These Trucks Have The Worst Resale Value

Sometimes people want a truck that they can keep forever. Other times they want a truck that will still be valuable to trade in later or resale toward a new truck.

That’s why it’s essential to avoid used truck options with the worst depreciation. Learn which trucks to avoid with this list of options that quickly lose their value. 

These Trucks Depreciate The Fastest

The Ford F-150 

Say what? The Ford F-150 has a high depreciation rate? How can that be? It’s the best selling truck. Well, that’s the issue. 

So many people buy the Ford F-150 each year that they fill the used truck space. Plus, it’s always tempting to buy the newest, hotter model. 

A 2020 Ford F-150 on display at an auto show
A 2020 Ford F-150 on display | Sjoerd van der Wal/Getty Images

Ford F-150 trucks depreciate at a rate of 46.9%, which is pretty close to the 49.6% national depreciation average for vehicles.

However, this rate of decline has improved since 2014, when Ford switched from steel to aluminum bodies to decrease weight and increase efficiency. 

The Nissan Titan 

The Nissan Titan is another large truck that fails to hold its value. Its average depreciation value over five years is 45.9%. 

This isn’t behind the Ford F-150, but sales of the Nissan Titan are. There isn’t much demand for this full-size truck, giving us a surplus of supply and a low demand. 

2020 Nissan Titan | Nissan-00
2020 Nissan Titan | Nissan

The Nissan Titan held its value well until 2014, then the market for it seemingly took a turn for the worst. 

The Ram 1500 

Wow, we’re starting to notice a trend here with large trucks as the Ram 1500 joins the quick depreciation party. 

The Ram 1500 has an average depreciation rate of 45%. The Ram 1500 has turned things around in recent years, and can even outperform the Ford F-150 in a few key areas.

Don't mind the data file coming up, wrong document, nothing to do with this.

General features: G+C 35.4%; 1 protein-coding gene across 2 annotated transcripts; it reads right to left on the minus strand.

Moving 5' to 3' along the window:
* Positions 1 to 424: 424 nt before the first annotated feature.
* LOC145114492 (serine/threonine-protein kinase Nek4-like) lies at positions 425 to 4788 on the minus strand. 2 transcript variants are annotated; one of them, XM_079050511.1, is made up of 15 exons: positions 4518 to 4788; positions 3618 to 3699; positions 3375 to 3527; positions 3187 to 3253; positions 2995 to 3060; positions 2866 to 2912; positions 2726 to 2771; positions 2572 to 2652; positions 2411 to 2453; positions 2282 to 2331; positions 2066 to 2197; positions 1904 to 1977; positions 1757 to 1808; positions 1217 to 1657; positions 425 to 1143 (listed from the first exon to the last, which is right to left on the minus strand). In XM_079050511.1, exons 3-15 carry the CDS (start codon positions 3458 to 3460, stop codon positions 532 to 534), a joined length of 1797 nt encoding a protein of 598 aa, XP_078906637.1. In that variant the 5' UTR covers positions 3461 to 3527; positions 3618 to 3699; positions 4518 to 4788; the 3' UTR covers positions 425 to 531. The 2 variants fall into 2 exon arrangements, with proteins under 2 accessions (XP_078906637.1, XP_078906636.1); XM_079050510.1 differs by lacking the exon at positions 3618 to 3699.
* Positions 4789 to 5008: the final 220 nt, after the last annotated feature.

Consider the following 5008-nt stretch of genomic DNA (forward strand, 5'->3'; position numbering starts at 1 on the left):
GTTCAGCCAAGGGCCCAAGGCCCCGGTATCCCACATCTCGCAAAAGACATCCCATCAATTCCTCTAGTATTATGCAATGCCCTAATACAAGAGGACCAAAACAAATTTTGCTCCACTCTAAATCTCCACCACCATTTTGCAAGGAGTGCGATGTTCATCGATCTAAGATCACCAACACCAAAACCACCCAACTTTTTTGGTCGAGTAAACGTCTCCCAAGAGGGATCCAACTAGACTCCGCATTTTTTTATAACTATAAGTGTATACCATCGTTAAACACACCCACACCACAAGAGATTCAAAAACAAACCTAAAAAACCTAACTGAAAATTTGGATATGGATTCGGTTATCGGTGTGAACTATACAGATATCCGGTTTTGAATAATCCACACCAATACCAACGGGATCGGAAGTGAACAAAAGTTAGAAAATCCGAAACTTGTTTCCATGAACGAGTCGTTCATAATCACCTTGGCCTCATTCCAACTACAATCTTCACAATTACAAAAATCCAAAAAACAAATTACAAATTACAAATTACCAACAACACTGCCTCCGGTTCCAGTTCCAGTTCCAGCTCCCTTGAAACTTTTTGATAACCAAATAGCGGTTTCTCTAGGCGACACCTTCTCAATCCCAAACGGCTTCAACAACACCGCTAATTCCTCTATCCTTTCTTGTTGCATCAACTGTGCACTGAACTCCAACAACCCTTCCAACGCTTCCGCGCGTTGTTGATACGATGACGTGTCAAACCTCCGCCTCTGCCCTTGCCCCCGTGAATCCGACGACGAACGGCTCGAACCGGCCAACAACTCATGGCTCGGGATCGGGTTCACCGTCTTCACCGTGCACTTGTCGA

Gray 2019 Ram 1500 at the North American International Show
| Scott Olson/Getty Images

However, the Ram 1500 has a diesel engine option, and Americans aren’t very interested in diesel options like Europeans are. 

Previous models of the Ram 1500 had the most substantial gap between price and value. However, with its smoking redesign in 2019, maybe things will change. 

The GMC Sierra 

Another beastly large truck joins the list. The GMC Sierra has a five-year depreciation average of 43%. 

This may be because the GMC Sierra is considered to be a luxury truck, and luxurious vehicles have a faster depreciation rate. 

GMC Sierra Harley-Davidson edition
GMC Sierra Harley-Davidson edition | Tuscany Motor Company

When it comes to luxury, part of the appeal is the first person to own the high-end truck or SUV. If you have enough money for a luxury vehicle, can you really live with a used option? 

The Chevy Silverado 

The Chevy Silverado doesn’t fall far behind it’s GMC cousin, with an average five-year depreciation rate of 42% 

This may be because the large pickup truck segment is growing in America. There are so many options to choose from. 

A blue Chevy Silverado on display at an auto show
A Chevrolet Silverado on display | Michael Brochstein/SOPA Images/LightRocket via Getty Images

The Cheapest Nissan Titan Just Got More Expensive

As trucks continue to grow in popularity, their prices off the line continue to increase as well. However, now people can get an excellent deal on a large truck that’s already depreciated quickly. Some options provide much better value as a used truck than a new one.